Opinion — Let’s talk about something other than politics
When you read these words, the 2021 election will be over and the outcomes known unless, heaven forbid, a race is so close that it takes a few days to sort out.
Now, can we talk about the weather? Anything but politics?
Tish Harrison Warren, a Texas minister who writes a weekly newsletter on faith, suggests a little apolitical banter in our everyday encounters as a prescription for a country so bitterly divided.
She cites a poll by the University of Virginia’s Center for Politics showing that 75% of Biden voters and 78% of Trump voters believe that their political opponents “have become a clear and present danger to the American way of life.” More than half of Trump voters and some 41% of Biden voters actually support splitting the country in two, ending this grand experiment of a constitutional republic before it even turns 300. Forgive us, Mr. Jefferson.
Even this pundit, a lifelong political junkie, needs a break from politics, if just for a few days. I came of age in an era when politics was a sport, not a bloodsport. You could talk politics at a cocktail party, trade some good-natured jabs with someone who supported a different candidate, and still be friends. A political centrist and fierce independent, I enjoyed listening to more partisan friends go at it because I knew neither took it personally. Credit the bourbon, perhaps, but the night always ended with a hug or a handshake.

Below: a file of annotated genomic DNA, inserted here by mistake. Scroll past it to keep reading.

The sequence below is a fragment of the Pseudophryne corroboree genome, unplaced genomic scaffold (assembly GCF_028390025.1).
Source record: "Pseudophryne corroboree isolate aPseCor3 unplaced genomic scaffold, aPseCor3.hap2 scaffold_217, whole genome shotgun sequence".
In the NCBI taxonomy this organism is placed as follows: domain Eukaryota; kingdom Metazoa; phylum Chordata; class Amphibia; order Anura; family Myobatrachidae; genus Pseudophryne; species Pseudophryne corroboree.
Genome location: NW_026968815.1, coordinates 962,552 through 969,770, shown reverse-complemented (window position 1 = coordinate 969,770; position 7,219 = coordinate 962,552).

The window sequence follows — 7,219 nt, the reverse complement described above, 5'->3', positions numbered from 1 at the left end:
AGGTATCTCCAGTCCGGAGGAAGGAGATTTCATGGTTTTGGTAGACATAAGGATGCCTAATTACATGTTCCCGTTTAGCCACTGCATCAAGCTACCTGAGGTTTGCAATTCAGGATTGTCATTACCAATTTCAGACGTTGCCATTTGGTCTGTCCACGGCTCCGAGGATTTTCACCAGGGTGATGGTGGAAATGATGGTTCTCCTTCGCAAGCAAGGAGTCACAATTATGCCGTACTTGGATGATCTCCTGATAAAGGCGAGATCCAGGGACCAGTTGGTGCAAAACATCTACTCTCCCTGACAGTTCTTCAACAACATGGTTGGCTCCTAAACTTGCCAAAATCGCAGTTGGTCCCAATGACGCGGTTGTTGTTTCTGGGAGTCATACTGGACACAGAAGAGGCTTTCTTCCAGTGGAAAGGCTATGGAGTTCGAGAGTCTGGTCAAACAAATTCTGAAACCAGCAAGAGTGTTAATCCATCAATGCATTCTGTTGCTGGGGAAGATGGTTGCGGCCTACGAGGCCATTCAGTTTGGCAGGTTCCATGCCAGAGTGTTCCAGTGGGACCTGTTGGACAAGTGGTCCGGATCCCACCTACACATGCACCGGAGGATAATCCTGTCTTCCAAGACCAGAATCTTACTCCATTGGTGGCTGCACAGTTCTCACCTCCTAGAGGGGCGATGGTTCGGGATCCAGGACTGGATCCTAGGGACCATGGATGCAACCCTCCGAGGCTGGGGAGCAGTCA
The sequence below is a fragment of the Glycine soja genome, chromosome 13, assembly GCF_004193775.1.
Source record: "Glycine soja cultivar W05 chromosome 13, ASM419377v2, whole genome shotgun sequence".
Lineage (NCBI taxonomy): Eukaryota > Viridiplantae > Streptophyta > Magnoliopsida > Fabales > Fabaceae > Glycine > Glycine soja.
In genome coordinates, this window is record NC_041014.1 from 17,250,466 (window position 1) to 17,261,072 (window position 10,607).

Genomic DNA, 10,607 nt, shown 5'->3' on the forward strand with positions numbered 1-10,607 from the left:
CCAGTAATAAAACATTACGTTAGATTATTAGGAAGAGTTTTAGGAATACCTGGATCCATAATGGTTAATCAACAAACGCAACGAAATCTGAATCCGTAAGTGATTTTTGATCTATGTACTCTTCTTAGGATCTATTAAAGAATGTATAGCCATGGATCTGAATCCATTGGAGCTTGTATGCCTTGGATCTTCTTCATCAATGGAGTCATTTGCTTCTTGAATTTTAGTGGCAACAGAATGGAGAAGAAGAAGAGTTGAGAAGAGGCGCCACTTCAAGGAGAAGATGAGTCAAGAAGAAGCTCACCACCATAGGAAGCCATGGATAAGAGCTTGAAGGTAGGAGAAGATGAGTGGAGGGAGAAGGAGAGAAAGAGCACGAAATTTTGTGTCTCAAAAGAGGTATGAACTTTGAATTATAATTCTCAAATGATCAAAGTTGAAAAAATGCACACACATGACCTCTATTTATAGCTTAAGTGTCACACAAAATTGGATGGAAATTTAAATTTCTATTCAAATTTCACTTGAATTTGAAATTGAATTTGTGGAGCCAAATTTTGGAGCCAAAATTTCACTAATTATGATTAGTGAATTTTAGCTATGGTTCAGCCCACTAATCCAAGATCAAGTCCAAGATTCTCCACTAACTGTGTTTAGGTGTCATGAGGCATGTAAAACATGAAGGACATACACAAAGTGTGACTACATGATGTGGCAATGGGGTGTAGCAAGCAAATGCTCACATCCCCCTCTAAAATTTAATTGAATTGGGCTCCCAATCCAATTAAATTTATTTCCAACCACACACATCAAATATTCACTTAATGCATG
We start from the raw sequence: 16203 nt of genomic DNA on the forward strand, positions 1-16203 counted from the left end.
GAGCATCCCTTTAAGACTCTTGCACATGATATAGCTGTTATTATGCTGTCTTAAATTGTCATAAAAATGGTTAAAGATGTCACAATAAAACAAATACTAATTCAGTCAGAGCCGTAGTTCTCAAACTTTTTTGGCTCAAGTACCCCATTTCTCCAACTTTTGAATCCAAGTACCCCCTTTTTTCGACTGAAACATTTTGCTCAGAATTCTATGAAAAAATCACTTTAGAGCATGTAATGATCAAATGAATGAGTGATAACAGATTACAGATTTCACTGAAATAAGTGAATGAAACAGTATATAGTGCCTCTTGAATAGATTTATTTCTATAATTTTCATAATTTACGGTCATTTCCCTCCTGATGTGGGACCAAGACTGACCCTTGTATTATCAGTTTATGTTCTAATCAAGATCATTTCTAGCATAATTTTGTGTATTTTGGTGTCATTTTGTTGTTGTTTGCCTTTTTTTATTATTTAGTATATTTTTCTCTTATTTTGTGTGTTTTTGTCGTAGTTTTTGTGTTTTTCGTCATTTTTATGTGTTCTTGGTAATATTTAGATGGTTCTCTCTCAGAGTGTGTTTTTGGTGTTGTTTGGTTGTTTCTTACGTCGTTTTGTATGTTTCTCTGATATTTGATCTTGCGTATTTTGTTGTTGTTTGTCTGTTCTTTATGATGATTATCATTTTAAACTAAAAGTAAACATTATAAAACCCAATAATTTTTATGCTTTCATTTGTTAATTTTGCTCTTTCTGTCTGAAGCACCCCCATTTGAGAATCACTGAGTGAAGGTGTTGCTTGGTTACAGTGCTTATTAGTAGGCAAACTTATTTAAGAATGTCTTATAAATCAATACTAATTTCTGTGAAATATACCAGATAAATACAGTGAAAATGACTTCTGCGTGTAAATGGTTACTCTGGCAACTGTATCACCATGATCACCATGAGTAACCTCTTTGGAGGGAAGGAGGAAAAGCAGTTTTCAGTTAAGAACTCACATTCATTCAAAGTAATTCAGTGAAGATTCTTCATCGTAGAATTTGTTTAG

These days, talk politics in social circles and you just might lose a friend. A Times reader confided to me in a recent email that he or she was friends with a neighbor until the neighbor’s recent change from conservative/liberal (fill in the blank) beliefs to the opposite political persuasion. How far we’ve sunk, not just as a country but as a society.
The Texas minister is right: We need to talk more about the weather and less about politics.
To that end, parents and kids had a ball in our neighborhood Sunday as Halloween festivities returned from a one-year COVID hiatus. Better Half remarked that the scene was Mayberry-like. I compared it to a Rockwell painting, except more diverse. Young and old, black and white, rich and poor came together and had fun. If a political word was uttered the entire night, I didn’t hear it.
“There is a profound political and spiritual need to see our ideological opponents as, first and foremost, humans like us,” Harrison Warren wrote. “The future of American society really does depend on two people who believe wildly different things having the ability to have a pleasant conversation about the weather and walk away with the feeling that they are each a little less alone.”
Sunday’s forecast, by the way, is 60 and sunny.
Steve Stewart, a former Farmville Herald publisher, is senior vice president of Boone Newspapers and publisher of The Smithfield Times. His email address is email@example.com.